Yesterday was the children’s cousin’s first birthday. Great excitement. An invitation was received the day before and zero hour of 11.30 the following day couldn’t come too soon.
They had a great time, mostly spent eating treat after treat that we don’t often have/get here; cucumber sandwiches, flapjacks, pink marshmallow rice crispie cakes, jelly, homemade strawberry and banana ice-cream and banana and chocolate cake (thankfully the last one was later on for tea). No games at this party but I doubt they could have moved after all they ate!
A pretty typical (western) kid’s party! Fun!
What it both did and didn’t remind me of though was another birthday party not so long ago that I’m not sure I have recounted.
Jacob, our mechanic, invited the kids to his daughter’s 10th birthday party. Now we’d never been to a Ghanaian birthday party and to be honest just expected it to be what we would class as a ‘normal’ party, but then what is normal?
On arrival we could see the set up was very much laid out like a council/townhall meeting or school debate (without the platform). The birthday girl was sitting at a table, with a couple of chosen friends, facing her guests who were all seated in rows facing her.
When we arrived, in Ghanaian style a little late, they had already got into the swing of things, in English style on time. It looked as though a woman at the front had taken on the role of officiator. The audience, we shall call them, were asked to ‘perform’ something for the birthday girl. My memory may be a little hazy here but it seemed to involve the officiator picking up a piece of paper and reading out what was on it and the person who wrote it had to stand up, come to the front and do what they put on the paper. I assume they may have been asked to write something down before we had arrived.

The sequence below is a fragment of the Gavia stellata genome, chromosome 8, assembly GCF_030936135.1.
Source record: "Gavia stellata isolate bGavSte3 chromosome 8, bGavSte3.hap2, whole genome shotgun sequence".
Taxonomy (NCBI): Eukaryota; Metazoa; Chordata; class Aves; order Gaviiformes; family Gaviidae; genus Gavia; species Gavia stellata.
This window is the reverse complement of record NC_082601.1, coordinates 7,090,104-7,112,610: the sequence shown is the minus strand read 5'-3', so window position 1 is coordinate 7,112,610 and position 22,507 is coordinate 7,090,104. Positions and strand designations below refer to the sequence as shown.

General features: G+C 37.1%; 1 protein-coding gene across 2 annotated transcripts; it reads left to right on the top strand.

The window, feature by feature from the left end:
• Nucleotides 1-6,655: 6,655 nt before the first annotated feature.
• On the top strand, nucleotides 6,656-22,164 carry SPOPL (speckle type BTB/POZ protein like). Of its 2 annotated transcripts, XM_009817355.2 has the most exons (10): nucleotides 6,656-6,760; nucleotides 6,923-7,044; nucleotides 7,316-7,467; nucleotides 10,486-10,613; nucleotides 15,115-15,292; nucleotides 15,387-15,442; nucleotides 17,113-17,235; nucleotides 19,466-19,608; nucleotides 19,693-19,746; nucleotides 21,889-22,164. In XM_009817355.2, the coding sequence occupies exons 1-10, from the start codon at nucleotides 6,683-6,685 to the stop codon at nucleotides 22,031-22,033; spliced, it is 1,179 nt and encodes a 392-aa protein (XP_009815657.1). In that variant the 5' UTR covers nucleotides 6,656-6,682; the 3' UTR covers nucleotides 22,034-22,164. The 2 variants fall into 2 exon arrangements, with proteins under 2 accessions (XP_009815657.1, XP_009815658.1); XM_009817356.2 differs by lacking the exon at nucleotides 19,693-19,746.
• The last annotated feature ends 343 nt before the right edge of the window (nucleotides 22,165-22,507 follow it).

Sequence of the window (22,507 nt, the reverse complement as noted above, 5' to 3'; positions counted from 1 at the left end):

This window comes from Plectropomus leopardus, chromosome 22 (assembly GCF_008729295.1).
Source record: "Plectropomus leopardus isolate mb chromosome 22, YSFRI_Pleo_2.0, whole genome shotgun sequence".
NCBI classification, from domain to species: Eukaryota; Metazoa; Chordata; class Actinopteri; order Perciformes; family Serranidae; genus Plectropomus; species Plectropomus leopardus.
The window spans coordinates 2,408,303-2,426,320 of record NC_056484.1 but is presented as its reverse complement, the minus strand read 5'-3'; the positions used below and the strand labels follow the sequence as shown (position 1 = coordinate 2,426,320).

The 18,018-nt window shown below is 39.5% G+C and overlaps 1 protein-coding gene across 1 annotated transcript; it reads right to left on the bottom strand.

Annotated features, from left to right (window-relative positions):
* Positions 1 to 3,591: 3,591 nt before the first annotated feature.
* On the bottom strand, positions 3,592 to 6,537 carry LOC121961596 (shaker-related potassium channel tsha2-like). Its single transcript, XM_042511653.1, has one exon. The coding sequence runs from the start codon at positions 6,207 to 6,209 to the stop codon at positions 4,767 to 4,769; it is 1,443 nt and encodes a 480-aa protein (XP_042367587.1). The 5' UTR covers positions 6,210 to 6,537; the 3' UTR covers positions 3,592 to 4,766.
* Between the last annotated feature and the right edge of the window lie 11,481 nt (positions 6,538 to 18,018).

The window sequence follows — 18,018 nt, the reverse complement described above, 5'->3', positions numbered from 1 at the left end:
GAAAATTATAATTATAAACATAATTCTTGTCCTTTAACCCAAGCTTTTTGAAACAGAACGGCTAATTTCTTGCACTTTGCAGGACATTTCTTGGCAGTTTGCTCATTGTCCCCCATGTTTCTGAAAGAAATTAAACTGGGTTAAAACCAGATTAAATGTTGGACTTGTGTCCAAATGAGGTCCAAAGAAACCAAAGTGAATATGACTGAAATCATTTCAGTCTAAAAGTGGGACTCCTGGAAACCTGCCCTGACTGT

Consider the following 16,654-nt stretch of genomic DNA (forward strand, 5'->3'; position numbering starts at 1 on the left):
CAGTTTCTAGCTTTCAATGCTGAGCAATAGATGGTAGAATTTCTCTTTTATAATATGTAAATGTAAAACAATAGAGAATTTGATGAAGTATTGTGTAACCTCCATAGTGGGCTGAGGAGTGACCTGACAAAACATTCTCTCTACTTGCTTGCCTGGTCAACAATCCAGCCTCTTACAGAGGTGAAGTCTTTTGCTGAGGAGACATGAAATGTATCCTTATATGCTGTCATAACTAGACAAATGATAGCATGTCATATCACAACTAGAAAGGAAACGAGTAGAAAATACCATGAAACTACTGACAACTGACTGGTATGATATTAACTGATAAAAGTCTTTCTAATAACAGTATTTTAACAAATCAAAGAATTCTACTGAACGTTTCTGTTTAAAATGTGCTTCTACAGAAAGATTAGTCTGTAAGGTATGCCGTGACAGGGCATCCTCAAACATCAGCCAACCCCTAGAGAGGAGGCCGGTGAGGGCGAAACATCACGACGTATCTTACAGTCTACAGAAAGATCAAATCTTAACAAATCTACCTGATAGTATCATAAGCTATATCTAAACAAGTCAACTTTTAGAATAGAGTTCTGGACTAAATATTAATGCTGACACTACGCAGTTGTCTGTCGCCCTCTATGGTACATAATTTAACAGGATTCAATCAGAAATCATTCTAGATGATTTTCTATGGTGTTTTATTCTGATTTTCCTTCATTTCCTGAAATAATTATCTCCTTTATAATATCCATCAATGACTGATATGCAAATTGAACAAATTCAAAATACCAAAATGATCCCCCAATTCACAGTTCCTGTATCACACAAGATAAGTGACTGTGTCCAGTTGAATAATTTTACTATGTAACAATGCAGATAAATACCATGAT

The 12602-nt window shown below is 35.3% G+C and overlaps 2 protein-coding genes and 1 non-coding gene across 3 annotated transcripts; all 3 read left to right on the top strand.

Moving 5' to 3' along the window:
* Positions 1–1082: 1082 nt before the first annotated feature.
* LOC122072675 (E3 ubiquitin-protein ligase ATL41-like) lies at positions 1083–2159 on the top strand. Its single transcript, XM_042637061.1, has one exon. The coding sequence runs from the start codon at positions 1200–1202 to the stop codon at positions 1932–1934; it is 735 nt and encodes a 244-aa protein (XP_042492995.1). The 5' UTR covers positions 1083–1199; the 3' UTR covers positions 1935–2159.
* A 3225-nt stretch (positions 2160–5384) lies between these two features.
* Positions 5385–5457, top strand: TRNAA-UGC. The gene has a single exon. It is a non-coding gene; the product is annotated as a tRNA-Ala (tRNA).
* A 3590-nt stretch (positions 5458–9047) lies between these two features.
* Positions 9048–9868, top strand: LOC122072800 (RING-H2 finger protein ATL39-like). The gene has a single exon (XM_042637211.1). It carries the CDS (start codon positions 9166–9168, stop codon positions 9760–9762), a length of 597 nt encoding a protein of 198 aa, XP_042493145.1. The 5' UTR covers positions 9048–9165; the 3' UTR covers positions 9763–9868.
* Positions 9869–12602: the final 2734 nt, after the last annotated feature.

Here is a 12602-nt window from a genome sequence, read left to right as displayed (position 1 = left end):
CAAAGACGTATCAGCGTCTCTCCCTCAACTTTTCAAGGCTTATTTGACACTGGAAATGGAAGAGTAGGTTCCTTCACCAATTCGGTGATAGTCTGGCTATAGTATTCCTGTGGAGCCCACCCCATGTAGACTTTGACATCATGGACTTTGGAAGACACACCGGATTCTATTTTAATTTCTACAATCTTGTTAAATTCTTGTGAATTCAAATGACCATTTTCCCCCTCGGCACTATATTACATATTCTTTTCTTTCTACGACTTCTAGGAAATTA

We soon saw that there was theme going on. We had a rendition of ‘The Lord is my shepherd’, the Ghanaian national anthem and various other biblical quotes and school anthems. If the child got it wrong the adults seemed to delight in their mistakes in front of everyone, but this is not unusual in Ghanaian society.
As much as they look out and care for children they also like to make fun of them and laugh at their misfortune. I’ve even seen them trying to get my kids to do something they will fail, trip, or hurt themselves at in order to be amused by it. Not nice and no way to build a child’s self esteem.
Anyway on we went into games. They played musical chairs. Only a few kids were ‘chosen’ to play, the rest had to sit in their rows and watch. It was ok, but again if a child fell or got upset at being out it caused great hilarity to the adults. I think the most disturbing thing they did was a dance competition. Little girls and boys dancing incredibly suggestively, copying their adult role models, again all in front of an audience. The audience then had to shout their approval (or not) to each contestant. They got very passionate about this with a loud shout of ‘no’ or ‘yes’ for those being judged. Awful for those they didn’t think were good. This would all be fine if it was x-factor but these kids were anything from six upwards.
Finally food and the cutting of the cake. We each got a little plastic bag of food (pie, biscuit, drink) which was great actually as you could just eat it there and then or take it home. My kids’ style was to tuck in there and then, Ghanaian style is to keep it for later.
Oh, one last thing before cutting the cake. There is a tradition here (or at least we’ve seen it at other celebrations) where they have the ‘corking of the champagne’, which basically means shaking a bottle (usually of some psychedelic blue fizz) as hard as possible, removing the cork and spraying it around. This duly done, everyone was gathered around for the Lords prayer and a prayer of thanks by Jacob after which the cake was cut. And yes, we did sing happy birthday at the end followed by the next verse of ‘how old are you now?’ which in turn is followed by a solo from the birthday girl/boy of ‘I’m xx years old now’, with a final altogether of ‘may God bless you now!’ It takes a while!
Try that one at your next party!
On that note we’d all like to wish the littlest ‘Bond’ a very happy 1st Birthday and an exciting year to come and thank you for such a great party! We’re so pleased to have shared it with you.
Today we have mostly been washing up…..